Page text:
What Happens When We Die

Maria Popova shares wonderful and intriguing thoughts in The Marginalian.  Today I read her thoughts on how we deal with death. She quotes from Alan Lightman’s book Mr. g: A Novel about the Creation.

Alan Lightman: 

A woman dies.  At that moment, there were 3,​147,​740,​103,​497,​276,​498,​750,​208,​327 atoms in her body. Of her total mass, 63.7 percent was oxygen, 21.0 percent carbon, 10.1 percent hydrogen, 2.6 percent nitrogen, 1.4 percent calcium, 1.1 percent phosphorous, plus a smattering of the ninety-odd other chemical elements created in stars. 

In the cremation, her water evaporated. Her carbon and nitrogen combined with oxygen to make gaseous carbon dioxide and nitrogen dioxide, which floated skyward and mingled with the air. Most of her calcium and phosphorous baked into a reddish brown residue and scattered in soil and in wind.

Released from their temporary confinement, her atoms slowly spread out and diffused through the atmosphere. In sixty days’ time, they could be found in every handful of air on the planet. In one hundred days, some of her atoms, the vaporous water, had condensed into liquid and returned to the surface as rain, to be drunk and ingested by animals and plants. Some of her atoms were absorbed by light-utilizing organisms and transformed into tissues and tubules and leaves. Some were breathed in by oxygen creatures, incorporated into organs and bone.

He continues on and I tempt you into reading her whole article, and then the book with these words.  

And the individual atoms, cycled through her body and then cycled through wind and water and soil, cycled through generations and generations of living creatures and minds, will repeat and connect and make a whole out of parts. Although without memory, they make a memory. Although impermanent, they make a permanence. Although scattered, they make a totality.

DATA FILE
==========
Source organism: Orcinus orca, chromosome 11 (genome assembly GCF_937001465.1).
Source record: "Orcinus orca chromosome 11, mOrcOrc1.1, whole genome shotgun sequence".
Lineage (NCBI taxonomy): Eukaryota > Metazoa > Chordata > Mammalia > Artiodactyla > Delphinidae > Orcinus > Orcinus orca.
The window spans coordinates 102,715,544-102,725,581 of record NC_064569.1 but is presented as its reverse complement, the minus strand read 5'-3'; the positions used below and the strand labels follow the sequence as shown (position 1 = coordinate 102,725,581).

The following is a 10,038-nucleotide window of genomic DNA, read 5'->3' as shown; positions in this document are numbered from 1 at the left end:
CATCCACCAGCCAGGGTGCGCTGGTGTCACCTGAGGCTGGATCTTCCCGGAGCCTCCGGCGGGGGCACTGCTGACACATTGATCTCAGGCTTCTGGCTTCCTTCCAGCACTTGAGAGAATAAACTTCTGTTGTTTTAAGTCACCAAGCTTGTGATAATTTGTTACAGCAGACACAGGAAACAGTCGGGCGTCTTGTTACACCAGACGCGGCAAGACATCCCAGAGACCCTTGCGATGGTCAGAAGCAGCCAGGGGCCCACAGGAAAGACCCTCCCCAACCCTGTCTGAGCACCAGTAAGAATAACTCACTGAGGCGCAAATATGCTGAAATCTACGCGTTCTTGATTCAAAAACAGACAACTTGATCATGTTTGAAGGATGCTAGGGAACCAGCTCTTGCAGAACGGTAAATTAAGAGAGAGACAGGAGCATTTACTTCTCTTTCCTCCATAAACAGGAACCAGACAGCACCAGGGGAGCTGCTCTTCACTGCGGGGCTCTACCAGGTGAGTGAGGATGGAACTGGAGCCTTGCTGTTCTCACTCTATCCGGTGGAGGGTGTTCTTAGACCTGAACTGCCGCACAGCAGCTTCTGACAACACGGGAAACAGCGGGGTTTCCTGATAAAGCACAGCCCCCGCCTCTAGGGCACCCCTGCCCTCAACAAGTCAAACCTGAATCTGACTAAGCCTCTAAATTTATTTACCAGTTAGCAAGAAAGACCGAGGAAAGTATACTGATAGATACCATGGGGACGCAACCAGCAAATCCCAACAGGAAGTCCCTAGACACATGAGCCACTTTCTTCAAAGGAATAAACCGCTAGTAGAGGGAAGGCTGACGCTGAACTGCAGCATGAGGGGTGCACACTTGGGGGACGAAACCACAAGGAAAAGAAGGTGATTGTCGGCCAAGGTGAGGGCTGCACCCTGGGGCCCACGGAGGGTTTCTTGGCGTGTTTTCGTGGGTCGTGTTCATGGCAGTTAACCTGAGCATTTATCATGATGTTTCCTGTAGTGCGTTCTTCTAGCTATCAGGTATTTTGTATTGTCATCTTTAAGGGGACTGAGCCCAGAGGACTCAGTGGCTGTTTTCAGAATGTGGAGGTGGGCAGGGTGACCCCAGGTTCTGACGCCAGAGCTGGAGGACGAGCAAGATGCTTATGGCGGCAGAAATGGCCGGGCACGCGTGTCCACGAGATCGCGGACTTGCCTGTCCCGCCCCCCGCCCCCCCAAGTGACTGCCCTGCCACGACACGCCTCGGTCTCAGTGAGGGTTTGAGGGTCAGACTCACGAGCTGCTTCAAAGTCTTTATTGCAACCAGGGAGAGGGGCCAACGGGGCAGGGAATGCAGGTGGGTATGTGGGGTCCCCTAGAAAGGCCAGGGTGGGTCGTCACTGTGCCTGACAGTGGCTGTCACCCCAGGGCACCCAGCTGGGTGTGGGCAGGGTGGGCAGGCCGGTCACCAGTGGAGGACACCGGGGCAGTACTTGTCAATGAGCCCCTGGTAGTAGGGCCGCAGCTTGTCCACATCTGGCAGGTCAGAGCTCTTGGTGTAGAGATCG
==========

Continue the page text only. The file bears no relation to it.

Connection

The passage of the virus is showing us how we are all connected, and last night there was an underwater volcanic eruption near the Tonga Islands.  This morning a tsunami warning has been issued along the west coast of the U.S.

I remember we had a tsunami warning when my children were in elementary school.  The principal marched the children up the hill for safety.  Nothing happened but the concern was ocean water could sweep up through the Tennessee Valley to the school.  I felt the principal did the right thing, and the children loved being outside, and yet, he was criticized.

I vote for erring on the side of caution, and so today a pause and gratitude for Mother Nature and her wake-up calls as we respond to her need to move, juggle,  and jiggle the elements we transition, transform, and share.

  

Looking at Angel Island from Sausalito yesterday

Honoring

It’s the birthday of Martin Luther King Jr..  He said:  “A nation that continues year after year to spend more money on military defense than on programs of social uplift is approaching spiritual death.”

Above Tennessee Valley
Tennessee Valley beach on Thursday – Winter Light

Letting Go

I haven’t stayed connected with my high school class but thanks to social media, I am now connected.  This morning I learned that another from my class of 1967 has passed away.  She had dementia the last few years.  I try to align the information with the exuberant cheerleader I remember.  She’s not the only one I know my age who has gotten dementia and passed away.

It’s an odd entry into this new day where gratitude is the only song I need.  I hear the garbage trucks as my garbage sorted into three cans, trash, recycling and compost, is carted away.

Connection – 

Molting – 

Trust that bonds are never broken, simply carried away – like the moon pulling the tides.

A Day of Springtime

Today I felt like Mole in one of my favorite books, Wind in the Willows.  Spring was calling. One room in particular beckoned. I moved the desk to open and wash the windows. Then, I looked around in quest of a whole new look. I moved the couch, then, the bookcase, piling up books to give away. Now, candles are lit, lights are on, and it’s open, fresh, and cozy, all at the same time.